Mind the step: the most dangerous thing in your home | Jack Marshall’s column

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Flame-retardant sofas, clothes, and building materials. Hair-trigger smoke alarms that scream bloody murder at a piece of singed Warburtons. Mini fire extinguishers gathering dust under the sink. Fire safety in the home is no joke, and rightly so. Fires are dangerous. Which makes it all the more strange that we ignore an even greater household danger.

After car accidents, the most lethal cause of accidental death is stair-falls. Statistically, the stairs are one of the most hazardous terrains you will ever negotiate; each escalation and descent as brave a domestic undertaking one can embrace given that, every year, around 300,000 Brits injure themselves severely enough in stair-falls to warrant medical attention.

From that weird feeling in the middle of the night where you plant a foot expecting another step only to find the landing, to storey-traversing trips into terrifying fresh air, everyone falls. You typically miss a step once in every 2,222 stairs, suffer a minor accident every 63,000 stairs, a painful one every 734,000 stairs, and a hospital-worthy one every 3,600,000 stairs.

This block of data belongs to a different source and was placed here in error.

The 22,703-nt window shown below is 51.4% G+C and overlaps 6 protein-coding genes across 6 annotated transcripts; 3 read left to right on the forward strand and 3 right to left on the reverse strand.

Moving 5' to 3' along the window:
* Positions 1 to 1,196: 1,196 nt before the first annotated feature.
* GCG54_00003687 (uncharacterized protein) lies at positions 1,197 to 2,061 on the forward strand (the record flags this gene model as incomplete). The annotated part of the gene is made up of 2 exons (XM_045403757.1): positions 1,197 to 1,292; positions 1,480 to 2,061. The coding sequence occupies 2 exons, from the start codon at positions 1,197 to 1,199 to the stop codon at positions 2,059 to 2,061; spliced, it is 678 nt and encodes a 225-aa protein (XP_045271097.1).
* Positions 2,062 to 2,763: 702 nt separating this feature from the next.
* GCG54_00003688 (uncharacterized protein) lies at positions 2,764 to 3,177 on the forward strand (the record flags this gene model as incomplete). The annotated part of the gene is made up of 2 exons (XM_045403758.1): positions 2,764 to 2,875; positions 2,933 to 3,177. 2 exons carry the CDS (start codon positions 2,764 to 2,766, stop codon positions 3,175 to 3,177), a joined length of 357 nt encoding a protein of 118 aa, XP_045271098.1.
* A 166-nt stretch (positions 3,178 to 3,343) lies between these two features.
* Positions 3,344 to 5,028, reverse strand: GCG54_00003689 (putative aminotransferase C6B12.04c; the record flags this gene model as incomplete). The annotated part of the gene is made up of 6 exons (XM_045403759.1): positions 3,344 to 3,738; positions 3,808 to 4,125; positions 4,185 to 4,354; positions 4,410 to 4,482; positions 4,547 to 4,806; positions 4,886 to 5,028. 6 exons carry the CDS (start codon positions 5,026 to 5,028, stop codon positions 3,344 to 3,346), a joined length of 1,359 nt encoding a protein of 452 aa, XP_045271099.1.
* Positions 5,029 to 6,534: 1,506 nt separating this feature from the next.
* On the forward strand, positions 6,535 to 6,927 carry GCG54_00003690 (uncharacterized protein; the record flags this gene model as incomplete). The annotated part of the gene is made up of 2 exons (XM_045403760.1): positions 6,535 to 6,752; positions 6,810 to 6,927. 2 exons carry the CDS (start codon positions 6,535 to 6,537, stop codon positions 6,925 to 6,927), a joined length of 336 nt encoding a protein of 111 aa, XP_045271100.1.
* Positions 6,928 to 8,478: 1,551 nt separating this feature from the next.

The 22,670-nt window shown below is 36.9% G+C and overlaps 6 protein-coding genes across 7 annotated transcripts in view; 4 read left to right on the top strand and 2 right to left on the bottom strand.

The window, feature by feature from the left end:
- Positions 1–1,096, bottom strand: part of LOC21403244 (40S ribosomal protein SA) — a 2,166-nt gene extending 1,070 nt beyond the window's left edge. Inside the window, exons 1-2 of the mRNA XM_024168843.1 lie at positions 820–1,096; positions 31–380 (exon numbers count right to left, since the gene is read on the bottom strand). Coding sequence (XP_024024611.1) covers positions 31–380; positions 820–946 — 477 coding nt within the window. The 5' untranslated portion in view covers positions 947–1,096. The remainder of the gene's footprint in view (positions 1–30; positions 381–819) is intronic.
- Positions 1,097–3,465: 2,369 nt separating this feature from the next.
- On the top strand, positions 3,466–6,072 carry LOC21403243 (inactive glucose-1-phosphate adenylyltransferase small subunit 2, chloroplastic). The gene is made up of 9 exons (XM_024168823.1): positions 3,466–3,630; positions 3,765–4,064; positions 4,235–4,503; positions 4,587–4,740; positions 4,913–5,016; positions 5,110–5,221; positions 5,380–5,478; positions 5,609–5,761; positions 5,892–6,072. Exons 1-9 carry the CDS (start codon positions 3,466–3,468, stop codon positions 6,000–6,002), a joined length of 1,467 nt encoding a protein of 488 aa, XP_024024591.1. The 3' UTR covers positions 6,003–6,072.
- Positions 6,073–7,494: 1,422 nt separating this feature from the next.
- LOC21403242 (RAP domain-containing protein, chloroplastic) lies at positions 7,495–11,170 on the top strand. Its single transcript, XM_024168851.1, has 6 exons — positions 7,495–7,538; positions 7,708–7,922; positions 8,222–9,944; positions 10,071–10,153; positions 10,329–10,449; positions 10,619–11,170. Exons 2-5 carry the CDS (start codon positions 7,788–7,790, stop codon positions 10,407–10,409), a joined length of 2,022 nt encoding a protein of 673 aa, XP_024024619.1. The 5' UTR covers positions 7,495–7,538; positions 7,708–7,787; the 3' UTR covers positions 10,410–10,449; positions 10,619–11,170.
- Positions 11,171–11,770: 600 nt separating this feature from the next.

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Curiously, stats also show that unmarried people fall more frequently than married people, while previously-wed bachelors fall most frequently of all. Households with kids in them feature more falls because of increased stair-usage and because of all the stuff like roller skates, piles of washing, and half-full mugs which accumulate perilously on the staircase.

The most dangerous part of the home: the stairsThe most dangerous part of the home: the stairs
The most dangerous part of the home: the stairs

Fit and lithe stair-users also tend to fall far more often than their more rotund counterparts owing to the fact that the energetic engage in a great deal more stair-based bounding, leaping up flights and careening down them with gay abandon while the portly and sickly lean more towards a leisurely approach and work in more rest stops along the journey.

A good risk indicator is previous falls: 40% of people injured in stair falls have been injured before. And that’s because factors like lighting, bannisters, confusing tread patterns, and anything else that interrupts the rhythm of the stair-user have a huge bearing on your tumble likelihood, so if you’ve fallen in tricky conditions before, you’ll unfortunately likely do it again.

Give your stairs the respect they deserve. All it takes is one wrong step.